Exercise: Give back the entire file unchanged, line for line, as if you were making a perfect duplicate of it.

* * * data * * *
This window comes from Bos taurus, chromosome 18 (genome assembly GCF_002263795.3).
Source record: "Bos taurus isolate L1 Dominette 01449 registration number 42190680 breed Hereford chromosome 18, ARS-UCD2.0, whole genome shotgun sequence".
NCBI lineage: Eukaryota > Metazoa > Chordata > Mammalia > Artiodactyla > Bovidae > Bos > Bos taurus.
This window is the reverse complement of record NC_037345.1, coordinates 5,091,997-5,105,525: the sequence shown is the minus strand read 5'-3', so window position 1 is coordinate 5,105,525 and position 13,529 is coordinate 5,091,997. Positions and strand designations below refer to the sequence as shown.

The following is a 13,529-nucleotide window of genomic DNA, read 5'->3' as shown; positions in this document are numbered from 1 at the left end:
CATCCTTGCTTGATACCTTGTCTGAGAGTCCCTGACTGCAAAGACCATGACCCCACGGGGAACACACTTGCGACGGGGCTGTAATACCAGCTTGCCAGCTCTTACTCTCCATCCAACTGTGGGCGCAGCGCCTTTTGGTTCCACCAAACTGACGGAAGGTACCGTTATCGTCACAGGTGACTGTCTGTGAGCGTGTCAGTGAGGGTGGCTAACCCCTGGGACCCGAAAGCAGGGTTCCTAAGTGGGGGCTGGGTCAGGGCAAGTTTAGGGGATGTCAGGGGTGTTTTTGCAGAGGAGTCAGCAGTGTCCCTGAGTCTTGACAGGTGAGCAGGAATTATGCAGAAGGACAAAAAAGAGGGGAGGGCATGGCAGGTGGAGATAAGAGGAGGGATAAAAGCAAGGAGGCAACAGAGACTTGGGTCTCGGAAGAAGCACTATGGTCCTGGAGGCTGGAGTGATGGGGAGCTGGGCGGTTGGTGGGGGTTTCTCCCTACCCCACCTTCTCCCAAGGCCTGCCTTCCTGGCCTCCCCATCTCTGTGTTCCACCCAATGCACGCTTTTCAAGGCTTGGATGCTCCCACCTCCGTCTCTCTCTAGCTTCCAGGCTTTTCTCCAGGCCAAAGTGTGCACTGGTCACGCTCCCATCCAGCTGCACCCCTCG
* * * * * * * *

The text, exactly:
This window comes from Bos taurus, chromosome 18 (genome assembly GCF_002263795.3).
Source record: "Bos taurus isolate L1 Dominette 01449 registration number 42190680 breed Hereford chromosome 18, ARS-UCD2.0, whole genome shotgun sequence".
NCBI lineage: Eukaryota > Metazoa > Chordata > Mammalia > Artiodactyla > Bovidae > Bos > Bos taurus.
This window is the reverse complement of record NC_037345.1, coordinates 5,091,997-5,105,525: the sequence shown is the minus strand read 5'-3', so window position 1 is coordinate 5,105,525 and position 13,529 is coordinate 5,091,997. Positions and strand designations below refer to the sequence as shown.

The following is a 13,529-nucleotide window of genomic DNA, read 5'->3' as shown; positions in this document are numbered from 1 at the left end:
CATCCTTGCTTGATACCTTGTCTGAGAGTCCCTGACTGCAAAGACCATGACCCCACGGGGAACACACTTGCGACGGGGCTGTAATACCAGCTTGCCAGCTCTTACTCTCCATCCAACTGTGGGCGCAGCGCCTTTTGGTTCCACCAAACTGACGGAAGGTACCGTTATCGTCACAGGTGACTGTCTGTGAGCGTGTCAGTGAGGGTGGCTAACCCCTGGGACCCGAAAGCAGGGTTCCTAAGTGGGGGCTGGGTCAGGGCAAGTTTAGGGGATGTCAGGGGTGTTTTTGCAGAGGAGTCAGCAGTGTCCCTGAGTCTTGACAGGTGAGCAGGAATTATGCAGAAGGACAAAAAAGAGGGGAGGGCATGGCAGGTGGAGATAAGAGGAGGGATAAAAGCAAGGAGGCAACAGAGACTTGGGTCTCGGAAGAAGCACTATGGTCCTGGAGGCTGGAGTGATGGGGAGCTGGGCGGTTGGTGGGGGTTTCTCCCTACCCCACCTTCTCCCAAGGCCTGCCTTCCTGGCCTCCCCATCTCTGTGTTCCACCCAATGCACGCTTTTCAAGGCTTGGATGCTCCCACCTCCGTCTCTCTCTAGCTTCCAGGCTTTTCTCCAGGCCAAAGTGTGCACTGGTCACGCTCCCATCCAGCTGCACCCCTCG